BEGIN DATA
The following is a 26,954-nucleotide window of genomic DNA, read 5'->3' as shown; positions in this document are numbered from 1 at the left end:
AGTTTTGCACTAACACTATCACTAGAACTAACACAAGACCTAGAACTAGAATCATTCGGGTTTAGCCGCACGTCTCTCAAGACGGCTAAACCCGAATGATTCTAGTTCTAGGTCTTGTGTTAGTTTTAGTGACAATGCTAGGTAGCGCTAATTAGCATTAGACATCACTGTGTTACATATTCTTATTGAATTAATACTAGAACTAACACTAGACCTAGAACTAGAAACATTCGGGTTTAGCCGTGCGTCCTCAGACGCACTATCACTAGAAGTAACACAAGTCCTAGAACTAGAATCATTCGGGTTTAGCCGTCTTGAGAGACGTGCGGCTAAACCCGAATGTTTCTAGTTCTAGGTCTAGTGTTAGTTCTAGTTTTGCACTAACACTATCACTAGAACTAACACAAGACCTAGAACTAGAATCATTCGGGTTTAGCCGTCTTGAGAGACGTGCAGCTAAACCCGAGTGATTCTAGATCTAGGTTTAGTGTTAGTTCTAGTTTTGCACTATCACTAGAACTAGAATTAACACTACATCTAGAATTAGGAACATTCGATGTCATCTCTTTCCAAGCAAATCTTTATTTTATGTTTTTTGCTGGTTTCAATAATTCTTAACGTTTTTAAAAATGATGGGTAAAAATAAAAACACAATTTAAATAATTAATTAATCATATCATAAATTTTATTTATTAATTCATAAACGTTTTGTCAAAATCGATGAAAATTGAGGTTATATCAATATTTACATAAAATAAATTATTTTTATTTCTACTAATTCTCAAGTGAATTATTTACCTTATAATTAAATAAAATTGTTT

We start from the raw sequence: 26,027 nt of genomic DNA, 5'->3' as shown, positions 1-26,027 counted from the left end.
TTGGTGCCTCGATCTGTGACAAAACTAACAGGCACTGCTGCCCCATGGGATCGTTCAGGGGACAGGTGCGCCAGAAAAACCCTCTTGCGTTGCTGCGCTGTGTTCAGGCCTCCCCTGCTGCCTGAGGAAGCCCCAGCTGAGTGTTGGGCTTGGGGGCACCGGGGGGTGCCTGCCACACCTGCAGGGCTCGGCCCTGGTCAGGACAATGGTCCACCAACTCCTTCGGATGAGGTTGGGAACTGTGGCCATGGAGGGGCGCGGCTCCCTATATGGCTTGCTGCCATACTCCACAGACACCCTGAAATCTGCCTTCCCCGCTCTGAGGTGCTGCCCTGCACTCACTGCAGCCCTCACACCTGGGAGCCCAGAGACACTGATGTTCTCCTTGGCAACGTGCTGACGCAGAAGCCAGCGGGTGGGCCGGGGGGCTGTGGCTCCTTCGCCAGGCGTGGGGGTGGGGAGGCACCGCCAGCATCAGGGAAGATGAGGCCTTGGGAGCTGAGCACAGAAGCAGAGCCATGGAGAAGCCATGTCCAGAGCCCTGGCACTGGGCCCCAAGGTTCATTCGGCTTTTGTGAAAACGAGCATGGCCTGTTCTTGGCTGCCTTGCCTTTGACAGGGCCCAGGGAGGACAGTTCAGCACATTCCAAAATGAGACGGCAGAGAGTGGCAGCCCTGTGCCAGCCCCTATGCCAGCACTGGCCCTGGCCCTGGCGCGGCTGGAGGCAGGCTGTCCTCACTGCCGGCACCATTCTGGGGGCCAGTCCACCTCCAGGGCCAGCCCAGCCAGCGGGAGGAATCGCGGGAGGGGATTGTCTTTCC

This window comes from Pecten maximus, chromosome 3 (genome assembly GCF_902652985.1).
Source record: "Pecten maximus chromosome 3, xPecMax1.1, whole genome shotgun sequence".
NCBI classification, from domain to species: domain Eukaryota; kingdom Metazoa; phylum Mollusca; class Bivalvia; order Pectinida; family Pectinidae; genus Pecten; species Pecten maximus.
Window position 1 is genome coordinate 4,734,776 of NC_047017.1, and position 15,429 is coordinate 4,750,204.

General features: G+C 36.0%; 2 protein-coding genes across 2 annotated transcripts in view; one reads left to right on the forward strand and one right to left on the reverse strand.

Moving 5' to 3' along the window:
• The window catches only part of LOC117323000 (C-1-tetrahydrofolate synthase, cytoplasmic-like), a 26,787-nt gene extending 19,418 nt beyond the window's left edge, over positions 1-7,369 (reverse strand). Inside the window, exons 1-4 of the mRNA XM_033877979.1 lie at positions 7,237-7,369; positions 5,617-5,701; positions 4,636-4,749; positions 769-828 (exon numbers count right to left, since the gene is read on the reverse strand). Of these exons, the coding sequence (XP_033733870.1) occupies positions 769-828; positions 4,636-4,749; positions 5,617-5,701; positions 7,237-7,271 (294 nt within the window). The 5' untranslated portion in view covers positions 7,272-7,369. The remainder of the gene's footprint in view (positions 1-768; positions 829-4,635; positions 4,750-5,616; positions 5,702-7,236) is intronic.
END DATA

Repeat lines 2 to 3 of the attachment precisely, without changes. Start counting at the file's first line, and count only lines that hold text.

AGTTTTGCACTAACACTATCACTAGAACTAACACAAGACCTAGAACTAGAATCATTCGGGTTTAGCCGCACGTCTCTCAAGACGGCTAAACCCGAATGATTCTAGTTCTAGGTCTTGTGTTAGTTTTAGTGACAATGCTAGGTAGCGCTAATTAGCATTAGACATCACTGTGTTACATATTCTTATTGAATTAATACTAGAACTAACACTAGACCTAGAACTAGAAACATTCGGGTTTAGCCGTGCGTCCTCAGACGCACTATCACTAGAAGTAACACAAGTCCTAGAACTAGAATCATTCGGGTTTAGCCGTCTTGAGAGACGTGCGGCTAAACCCGAATGTTTCTAGTTCTAGGTCTAGTGTTAGTTCTAGTTTTGCACTAACACTATCACTAGAACTAACACAAGACCTAGAACTAGAATCATTCGGGTTTAGCCGTCTTGAGAGACGTGCAGCTAAACCCGAGTGATTCTAGATCTAGGTTTAGTGTTAGTTCTAGTTTTGCACTATCACTAGAACTAGAATTAACACTACATCTAGAATTAGGAACATTCGATGTCATCTCTTTCCAAGCAAATCTTTATTTTATGTTTTTTGCTGGTTTCAATAATTCTTAACGTTTTTAAAAATGATGGGTAAAAATAAAAACACAATTTAAATAATTAATTAATCATATCATAAATTTTATTTATTAATTCATAAACGTTTTGTCAAAATCGATGAAAATTGAGGTTATATCAATATTTACATAAAATAAATTATTTTTATTTCTACTAATTCTCAAGTGAATTATTTACCTTATAATTAAATAAAATTGTTT

We start from the raw sequence: 26,027 nt of genomic DNA, 5'->3' as shown, positions 1-26,027 counted from the left end.